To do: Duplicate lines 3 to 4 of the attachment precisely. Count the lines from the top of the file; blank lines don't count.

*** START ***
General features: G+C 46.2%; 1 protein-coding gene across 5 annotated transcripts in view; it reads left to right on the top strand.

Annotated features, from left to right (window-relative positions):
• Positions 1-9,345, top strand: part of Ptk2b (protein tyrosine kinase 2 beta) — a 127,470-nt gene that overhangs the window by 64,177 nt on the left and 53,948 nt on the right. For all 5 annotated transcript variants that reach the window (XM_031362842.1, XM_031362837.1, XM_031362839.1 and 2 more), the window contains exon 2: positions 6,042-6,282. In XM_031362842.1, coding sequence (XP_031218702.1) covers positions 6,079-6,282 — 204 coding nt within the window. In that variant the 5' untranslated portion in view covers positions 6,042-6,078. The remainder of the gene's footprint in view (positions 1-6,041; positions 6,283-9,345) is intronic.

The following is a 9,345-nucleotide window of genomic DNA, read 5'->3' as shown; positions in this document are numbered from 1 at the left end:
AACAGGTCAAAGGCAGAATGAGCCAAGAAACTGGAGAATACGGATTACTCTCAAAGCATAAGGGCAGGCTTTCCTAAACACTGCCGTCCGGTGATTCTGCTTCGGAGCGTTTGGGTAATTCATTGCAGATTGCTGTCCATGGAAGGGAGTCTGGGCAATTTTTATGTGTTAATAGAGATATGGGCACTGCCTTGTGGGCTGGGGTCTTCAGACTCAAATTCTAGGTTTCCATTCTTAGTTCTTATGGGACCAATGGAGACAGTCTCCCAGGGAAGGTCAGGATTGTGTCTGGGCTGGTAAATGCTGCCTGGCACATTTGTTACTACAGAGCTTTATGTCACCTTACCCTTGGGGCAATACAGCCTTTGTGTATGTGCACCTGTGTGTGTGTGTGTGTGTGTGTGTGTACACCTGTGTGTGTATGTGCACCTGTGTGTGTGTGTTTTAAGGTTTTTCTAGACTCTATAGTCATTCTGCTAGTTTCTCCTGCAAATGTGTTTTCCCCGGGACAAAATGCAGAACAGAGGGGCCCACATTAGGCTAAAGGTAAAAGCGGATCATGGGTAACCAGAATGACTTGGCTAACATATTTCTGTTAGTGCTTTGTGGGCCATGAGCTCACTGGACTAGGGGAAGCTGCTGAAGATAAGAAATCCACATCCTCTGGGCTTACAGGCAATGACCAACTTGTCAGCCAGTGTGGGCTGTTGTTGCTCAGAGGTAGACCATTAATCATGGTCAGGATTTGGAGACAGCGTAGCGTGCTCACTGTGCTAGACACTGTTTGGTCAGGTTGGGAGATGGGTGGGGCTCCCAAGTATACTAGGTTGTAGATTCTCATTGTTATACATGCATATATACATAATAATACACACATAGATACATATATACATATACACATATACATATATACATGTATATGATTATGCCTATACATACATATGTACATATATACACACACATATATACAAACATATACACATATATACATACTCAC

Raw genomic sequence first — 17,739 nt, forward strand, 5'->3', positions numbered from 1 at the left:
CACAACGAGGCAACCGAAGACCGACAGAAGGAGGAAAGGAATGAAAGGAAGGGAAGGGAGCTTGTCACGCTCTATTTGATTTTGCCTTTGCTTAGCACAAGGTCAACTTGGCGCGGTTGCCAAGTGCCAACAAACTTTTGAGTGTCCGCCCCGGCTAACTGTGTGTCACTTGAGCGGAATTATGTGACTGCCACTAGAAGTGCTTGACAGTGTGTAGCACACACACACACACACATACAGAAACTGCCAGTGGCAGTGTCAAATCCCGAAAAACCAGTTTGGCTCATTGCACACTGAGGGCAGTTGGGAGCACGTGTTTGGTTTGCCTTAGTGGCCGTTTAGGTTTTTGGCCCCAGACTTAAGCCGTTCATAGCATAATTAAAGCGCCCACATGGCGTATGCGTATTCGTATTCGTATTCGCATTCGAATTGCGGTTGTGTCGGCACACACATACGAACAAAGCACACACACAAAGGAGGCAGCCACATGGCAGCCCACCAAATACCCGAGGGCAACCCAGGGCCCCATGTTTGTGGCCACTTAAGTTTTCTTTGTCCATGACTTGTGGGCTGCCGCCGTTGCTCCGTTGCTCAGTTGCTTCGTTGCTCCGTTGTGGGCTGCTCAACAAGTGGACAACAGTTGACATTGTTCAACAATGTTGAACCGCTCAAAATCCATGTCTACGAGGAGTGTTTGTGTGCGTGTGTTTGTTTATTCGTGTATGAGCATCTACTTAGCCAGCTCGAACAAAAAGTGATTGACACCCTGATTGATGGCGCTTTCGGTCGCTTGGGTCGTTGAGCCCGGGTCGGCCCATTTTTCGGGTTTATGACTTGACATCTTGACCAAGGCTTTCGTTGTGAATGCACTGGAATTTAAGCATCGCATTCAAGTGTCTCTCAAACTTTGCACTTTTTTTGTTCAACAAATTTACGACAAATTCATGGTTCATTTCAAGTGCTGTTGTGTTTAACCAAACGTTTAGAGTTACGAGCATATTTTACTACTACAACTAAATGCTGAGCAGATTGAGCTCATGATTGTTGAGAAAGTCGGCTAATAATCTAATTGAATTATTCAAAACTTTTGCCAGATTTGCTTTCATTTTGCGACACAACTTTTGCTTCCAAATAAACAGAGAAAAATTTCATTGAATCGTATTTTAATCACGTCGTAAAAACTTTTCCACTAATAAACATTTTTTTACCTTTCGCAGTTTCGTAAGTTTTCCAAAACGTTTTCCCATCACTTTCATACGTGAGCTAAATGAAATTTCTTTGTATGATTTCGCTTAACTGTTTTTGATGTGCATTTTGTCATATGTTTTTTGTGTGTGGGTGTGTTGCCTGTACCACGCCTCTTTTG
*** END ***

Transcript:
• Positions 1-9,345, top strand: part of Ptk2b (protein tyrosine kinase 2 beta) — a 127,470-nt gene that overhangs the window by 64,177 nt on the left and 53,948 nt on the right. For all 5 annotated transcript variants that reach the window (XM_031362842.1, XM_031362837.1, XM_031362839.1 and 2 more), the window contains exon 2: positions 6,042-6,282. In XM_031362842.1, coding sequence (XP_031218702.1) covers positions 6,079-6,282 — 204 coding nt within the window. In that variant the 5' untranslated portion in view covers positions 6,042-6,078. The remainder of the gene's footprint in view (positions 1-6,041; positions 6,283-9,345) is intronic.

The following is a 9,345-nucleotide window of genomic DNA, read 5'->3' as shown; positions in this document are numbered from 1 at the left end: